Doug Parr, chief scientific adviser of Greenpeace, said:

"For one of the government's top scientists to describe these plans as potentially insane suggests that something has gone seriously wrong here."

Abigail Bunker, agriculture policy officer of the RSPB, said: "Biofuels threaten untold damage to unique wildlife habitats across the world.

"Their production is already causing the destruction of rainforest, peatlands and grasslands and the release of huge amounts of carbon stored by trees and soil."

Yellow fields grow into black gold as Scotland reaps the green benefits

IN LATE spring, when many of Scotland's fields are bereft of life, a dazzling slash of yellow light slices across Priorletham Farm.

It is oilseed rape, a crop which is ideally suited to the climate north of the Border and which is helping to power the UK government's plans for a biofuel revolution.

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The owner of the St Andrews farm, John Picken – and many of his fellow farmers – believes its cultivation should be supported and encouraged, to help to sustain both his industry and the environment.

Oilseed rape, along with wheat and sugar, the UK's other biofuel crops, have been a beacon illuminating a sustainable future without fossil fuels.

Mr Picken said: "It's an arable farm. We've 600 acres, 500 arable. It's a family farm – very much a traditional farm. We have kind of specialised a bit into crops the farm does best.

"Scotland has a natural climate for oilseed rape," he added. "It's a relatively new crop to Scotland – in the last 20 years."

The oilseed rape is planted in rotation, once every five years, and Scottish farmers find it fits in well with their other crops. It had previously been more common south of the Border, but climate change has brought it north.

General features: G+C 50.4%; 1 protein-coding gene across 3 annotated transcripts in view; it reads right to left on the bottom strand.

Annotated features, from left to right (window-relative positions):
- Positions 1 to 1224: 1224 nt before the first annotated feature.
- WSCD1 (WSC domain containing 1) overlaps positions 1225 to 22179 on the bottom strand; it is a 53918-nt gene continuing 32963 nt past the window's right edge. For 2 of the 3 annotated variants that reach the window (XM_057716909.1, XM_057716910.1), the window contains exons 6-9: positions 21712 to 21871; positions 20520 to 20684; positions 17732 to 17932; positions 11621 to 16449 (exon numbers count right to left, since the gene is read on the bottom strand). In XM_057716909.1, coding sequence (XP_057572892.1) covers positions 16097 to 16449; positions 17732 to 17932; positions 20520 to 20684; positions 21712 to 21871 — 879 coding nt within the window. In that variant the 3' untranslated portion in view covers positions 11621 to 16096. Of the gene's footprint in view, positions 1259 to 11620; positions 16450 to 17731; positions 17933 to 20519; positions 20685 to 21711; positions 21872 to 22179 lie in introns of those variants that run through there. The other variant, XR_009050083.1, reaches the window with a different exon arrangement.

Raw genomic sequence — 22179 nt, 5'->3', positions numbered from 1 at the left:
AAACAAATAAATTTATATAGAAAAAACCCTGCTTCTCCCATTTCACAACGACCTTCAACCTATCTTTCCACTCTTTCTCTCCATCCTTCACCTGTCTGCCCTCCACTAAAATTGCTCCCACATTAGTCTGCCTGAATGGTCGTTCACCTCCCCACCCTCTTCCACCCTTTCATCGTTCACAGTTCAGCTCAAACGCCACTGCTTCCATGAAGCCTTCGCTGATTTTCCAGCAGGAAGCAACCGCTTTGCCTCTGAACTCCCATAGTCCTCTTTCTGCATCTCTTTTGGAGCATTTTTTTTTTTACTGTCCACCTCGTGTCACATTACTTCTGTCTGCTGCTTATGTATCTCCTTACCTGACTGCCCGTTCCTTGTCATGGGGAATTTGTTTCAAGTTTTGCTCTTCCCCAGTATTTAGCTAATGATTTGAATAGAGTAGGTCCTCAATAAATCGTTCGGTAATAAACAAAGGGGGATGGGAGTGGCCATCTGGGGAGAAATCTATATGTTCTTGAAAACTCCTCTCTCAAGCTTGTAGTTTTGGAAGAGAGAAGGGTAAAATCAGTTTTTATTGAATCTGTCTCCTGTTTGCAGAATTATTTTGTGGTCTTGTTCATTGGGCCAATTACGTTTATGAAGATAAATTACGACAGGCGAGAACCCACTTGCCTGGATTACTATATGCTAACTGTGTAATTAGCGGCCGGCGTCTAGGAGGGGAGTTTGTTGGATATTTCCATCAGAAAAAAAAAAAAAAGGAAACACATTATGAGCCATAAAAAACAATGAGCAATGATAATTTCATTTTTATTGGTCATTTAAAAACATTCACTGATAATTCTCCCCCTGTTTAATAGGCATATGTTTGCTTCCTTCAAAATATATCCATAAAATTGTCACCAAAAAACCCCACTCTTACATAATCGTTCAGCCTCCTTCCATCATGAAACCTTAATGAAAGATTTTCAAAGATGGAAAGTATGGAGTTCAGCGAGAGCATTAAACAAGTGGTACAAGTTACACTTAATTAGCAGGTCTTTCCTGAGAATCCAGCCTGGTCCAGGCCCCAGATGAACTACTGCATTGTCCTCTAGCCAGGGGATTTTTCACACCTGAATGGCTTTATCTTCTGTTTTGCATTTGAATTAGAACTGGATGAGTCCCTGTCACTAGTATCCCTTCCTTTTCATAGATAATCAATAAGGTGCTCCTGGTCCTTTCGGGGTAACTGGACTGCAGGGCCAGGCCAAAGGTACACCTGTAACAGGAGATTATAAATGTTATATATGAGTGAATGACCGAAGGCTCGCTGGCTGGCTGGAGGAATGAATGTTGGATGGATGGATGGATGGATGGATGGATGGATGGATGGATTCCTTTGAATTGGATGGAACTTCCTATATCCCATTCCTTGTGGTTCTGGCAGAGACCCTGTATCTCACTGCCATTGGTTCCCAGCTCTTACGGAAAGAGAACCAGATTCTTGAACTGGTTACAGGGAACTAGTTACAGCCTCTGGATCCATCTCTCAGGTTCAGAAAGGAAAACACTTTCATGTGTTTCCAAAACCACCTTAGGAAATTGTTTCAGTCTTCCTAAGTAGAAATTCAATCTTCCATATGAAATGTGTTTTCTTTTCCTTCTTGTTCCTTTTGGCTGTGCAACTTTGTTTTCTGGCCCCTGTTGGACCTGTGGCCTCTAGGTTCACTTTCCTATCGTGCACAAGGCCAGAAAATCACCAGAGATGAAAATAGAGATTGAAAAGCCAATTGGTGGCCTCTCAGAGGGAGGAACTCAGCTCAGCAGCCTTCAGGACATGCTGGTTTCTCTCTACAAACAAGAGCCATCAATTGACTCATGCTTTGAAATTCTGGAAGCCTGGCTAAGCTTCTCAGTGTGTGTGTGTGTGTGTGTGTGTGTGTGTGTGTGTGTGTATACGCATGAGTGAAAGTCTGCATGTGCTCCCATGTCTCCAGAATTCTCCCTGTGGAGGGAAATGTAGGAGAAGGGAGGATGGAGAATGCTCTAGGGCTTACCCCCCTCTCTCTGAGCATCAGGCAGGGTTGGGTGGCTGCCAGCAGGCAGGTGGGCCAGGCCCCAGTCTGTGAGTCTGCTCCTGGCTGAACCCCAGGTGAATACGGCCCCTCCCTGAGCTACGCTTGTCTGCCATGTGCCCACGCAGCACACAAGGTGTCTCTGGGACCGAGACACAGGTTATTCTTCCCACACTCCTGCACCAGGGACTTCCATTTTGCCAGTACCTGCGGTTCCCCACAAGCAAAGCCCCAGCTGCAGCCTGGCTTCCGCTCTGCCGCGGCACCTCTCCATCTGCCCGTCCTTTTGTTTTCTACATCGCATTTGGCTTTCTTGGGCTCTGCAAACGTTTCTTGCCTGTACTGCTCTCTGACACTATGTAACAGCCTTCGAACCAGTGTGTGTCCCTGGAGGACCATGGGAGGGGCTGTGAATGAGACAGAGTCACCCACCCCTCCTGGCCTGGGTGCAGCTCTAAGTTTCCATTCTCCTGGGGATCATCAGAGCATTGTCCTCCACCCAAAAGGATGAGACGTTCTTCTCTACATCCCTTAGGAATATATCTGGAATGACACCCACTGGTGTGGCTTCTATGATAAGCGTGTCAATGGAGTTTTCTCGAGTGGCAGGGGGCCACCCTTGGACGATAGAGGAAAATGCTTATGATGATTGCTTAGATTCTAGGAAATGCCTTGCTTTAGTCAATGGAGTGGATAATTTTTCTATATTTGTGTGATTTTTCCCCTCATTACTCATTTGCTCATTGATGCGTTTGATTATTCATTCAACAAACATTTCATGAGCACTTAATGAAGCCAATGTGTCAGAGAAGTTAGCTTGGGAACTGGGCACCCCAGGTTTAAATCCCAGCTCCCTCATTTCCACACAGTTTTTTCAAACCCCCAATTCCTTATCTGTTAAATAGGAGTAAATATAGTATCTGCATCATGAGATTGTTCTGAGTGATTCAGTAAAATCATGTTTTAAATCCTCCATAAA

The long Scottish summer days help it to thrive, and last year Mr Picken achieved a 47 per cent oil content. The average is 40-42 per cent.

Once the vibrant yellow flowers die, farmers are left with the seed, which they extract when harvesting the plants with their combines. Mr Picken sells his seeds, which contain the oil, to merchants, who then pass it on to processing plants south of the Border.

The seeds are crushed and converted into products from cosmetics to fuel, before being sold on.

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Mr Picken wishes there were more governmental incentives to grow the crop and is frustrated at the delays in promotion of biofuels.

However, it won't stop him planting the seeds again this August, for the brilliant flowers to flourish in his fields next May. "Black gold, it might be called," he adds.

THE OTHER OPTIONS…THE environmental benefits of biofuels may be questionable, but experts say current technology provides little alternative.

Potential routes to cutting carbon emissions through transport, from the most basic to the very advanced, include:

• Using public transport instead of the car, a move both the Scottish and UK governments have been pushing for with little success for years.

• Hydrogen power. The problem is this is produced from natural gas, which is basically a fossil fuel and has all the related environmental problems. The carbon is stripped off to leave hydrogen.

• Electric cars. Renewable electricity is still difficult and expensive to produce – and electric cars have yet to catch on.

• High-octane fuels. These are created by adding chemicals to fuel which allow cars to get more energy out of it. They are more expensive and benefits are minimal.


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WHILE biofuels may be billed as environmentally preferable to fossil fuels, some experts admit they bring their own problems. These include:

&149 Deforestation, which will lead to increased carbon emissions and loss of biodiversity;

&149 Loss of land for food crops, which could send prices higher;

• Environmental damage from lorries transporting the fuels.